Her shadow followed him like his own. They were inseparable. Like any other couple, they would also do things together, but there was something unique about this pair. He could sit with her for hours looking at her nimble fingers that wrote dissertations for him, cooked for him, ran softly through his hair, muscular biceps, his wide rough terrains, while his would help her in the kitchen, on the roads, or simply  feel her delicate form dancing, singing, being in the shower, dining; his hands would tell her millions of starry stories gliding through the known meadows; while she would  melt in his hands, he could do anything for her touch. It was as if both the pairs of hands had eyes to see, ears to hear, the foursome knew and played with each other like young playmates.

They were not pressed for time. Both were writers, but their lifestyle was fueled by huge inheritance, or blessings from divine hands, as they would call it! 

– Writing is very fast, isn’t it love?
– Fast? How!
– You can wash your hands of a twenty-five-year-old story in just one paragraph!
– Or finish in a flash as they say!

And they laughed together. At other times, they would argue on why Sanskrit literature didn’t have tragedy and why Greek’s was so full of them. In the middle of nights, they would wake themselves up, have coffee, talk about losing as winning and other subjects in great depth that couples their age wouldn’t even think of; for instance, how unconsciousness drifts people away from the truth, why relationship is more important than material success, how would Shakespeare talk to Tagore had the two met, and so on; their poor daughter would sometimes come in the middle and say to her parents, perpetually engaged and involved with each other as if the two were one, that she didn’t want to feel like an orphan.

They were known in their neighbourhood not only as lovebirds, but also as responsible parents; one loving daughter was their world. Hands-on activists, they helped the less unfortunate wherever they were and whenever they could. However, they were not attached to any NGOs. A warm and close-knit family, they also helped many people fighting loneliness.

– You are getting more likes now.
– What do you mean?
– Nothing. But I like it.
– Good to know that.

Slowly, they stepped into a strange world, a world where their passion was defined and valued by others. They stopped giving each other a hand; didn’t realize that an invisible monster was invading into their lives. Years ago, they waved off the same monster that attacked them in bits and pieces, as family members; strangely, hostility from their respective parents-in-law and the comfort of blaming them brought the writers closer. Later, both pairs of parents made amends and the monster fled, for good. But this time around it had become very personal. Society never played an important role with them. Their bonding was never affected; they were consciously in their green room practising how to face the stage together. But this time around the monster got the better of them, as there was a room for jealousy they hadn’t figured. Words changed, actions weren’t characterizing them anymore, their daughter was unable to recognize them.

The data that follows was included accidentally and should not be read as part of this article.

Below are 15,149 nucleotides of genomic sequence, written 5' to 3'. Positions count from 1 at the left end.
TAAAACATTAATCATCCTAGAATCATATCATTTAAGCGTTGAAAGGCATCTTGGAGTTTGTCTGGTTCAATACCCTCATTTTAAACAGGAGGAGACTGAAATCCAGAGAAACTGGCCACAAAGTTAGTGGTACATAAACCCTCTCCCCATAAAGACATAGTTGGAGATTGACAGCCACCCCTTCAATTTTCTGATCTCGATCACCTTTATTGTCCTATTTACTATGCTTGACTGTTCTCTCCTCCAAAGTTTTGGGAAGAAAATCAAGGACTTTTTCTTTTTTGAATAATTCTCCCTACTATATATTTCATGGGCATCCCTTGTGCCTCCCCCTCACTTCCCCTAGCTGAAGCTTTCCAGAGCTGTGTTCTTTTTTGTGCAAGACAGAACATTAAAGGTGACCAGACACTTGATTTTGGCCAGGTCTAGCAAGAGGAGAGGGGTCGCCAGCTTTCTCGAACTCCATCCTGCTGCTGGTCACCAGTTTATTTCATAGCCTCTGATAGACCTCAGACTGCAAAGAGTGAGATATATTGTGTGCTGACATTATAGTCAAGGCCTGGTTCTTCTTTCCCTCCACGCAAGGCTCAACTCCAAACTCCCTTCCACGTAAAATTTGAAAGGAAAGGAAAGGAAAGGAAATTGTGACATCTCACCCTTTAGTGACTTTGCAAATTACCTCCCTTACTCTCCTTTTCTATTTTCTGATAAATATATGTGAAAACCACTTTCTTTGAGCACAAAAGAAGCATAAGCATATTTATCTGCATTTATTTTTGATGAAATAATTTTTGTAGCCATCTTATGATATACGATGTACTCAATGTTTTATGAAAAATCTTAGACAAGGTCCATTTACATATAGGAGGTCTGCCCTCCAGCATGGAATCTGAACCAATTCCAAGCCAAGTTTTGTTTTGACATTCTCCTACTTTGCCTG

They broke off. Now they stay in the same conglomerate, but in three different flats; their daughter, working in an MNC, has also moved out. In all these three apartments there is one common picture, a large one that occupies their living rooms.

It is a picture of a beach with a big sand house that looked almost like a ship, built long ago on one of their usual trips to the Kovalam beach in Kerala, in front of which the daughter is seen swinging in between her parents. Underneath, there were these words written in italic:

Nothing can destroy it

With wedding rings still on their fingers, the hands, full of stories, occasionally meet to say hello. 

© supratik 2020
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critique and comments welcome.
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Is this autobiographical Supratik, or biographical, someone you know? It comes over as a short storyline of how a family situation developed from having mutual, self-promoting interests at a ‘good intention’ start, to one of this initial bond being slowly destroyed by external influences at an individual level working differently on each partner, presumably this is the ‘monster’ you refer to? Where it needs more clarity as to what it is that’s gradually driving them apart, seems to me, is at the point in the story starting: ‘You are getting more likes now…….’ The ‘monster’ as the cause of the… Read more »


Thanks for this lengthy reply Supratik. Goth is though still puzzled by your reply, still trying to understand it in relation to the prose text and its overall messaging. Goth has tried re-reading it while approaching it more philosophically, trying to connect it less to the syntax and semantics of what you have actually written in English, and more from the perspective of what you have added as explanation above. But, in all honesty, Goth is still struggling to make that connection. Either your attempt to bring forth a hidden agenda by gradually revealing it less and less off-centre has… Read more »


Thanks Supratik, I hope you all enjoy your end of the year trip to the eco-resort.

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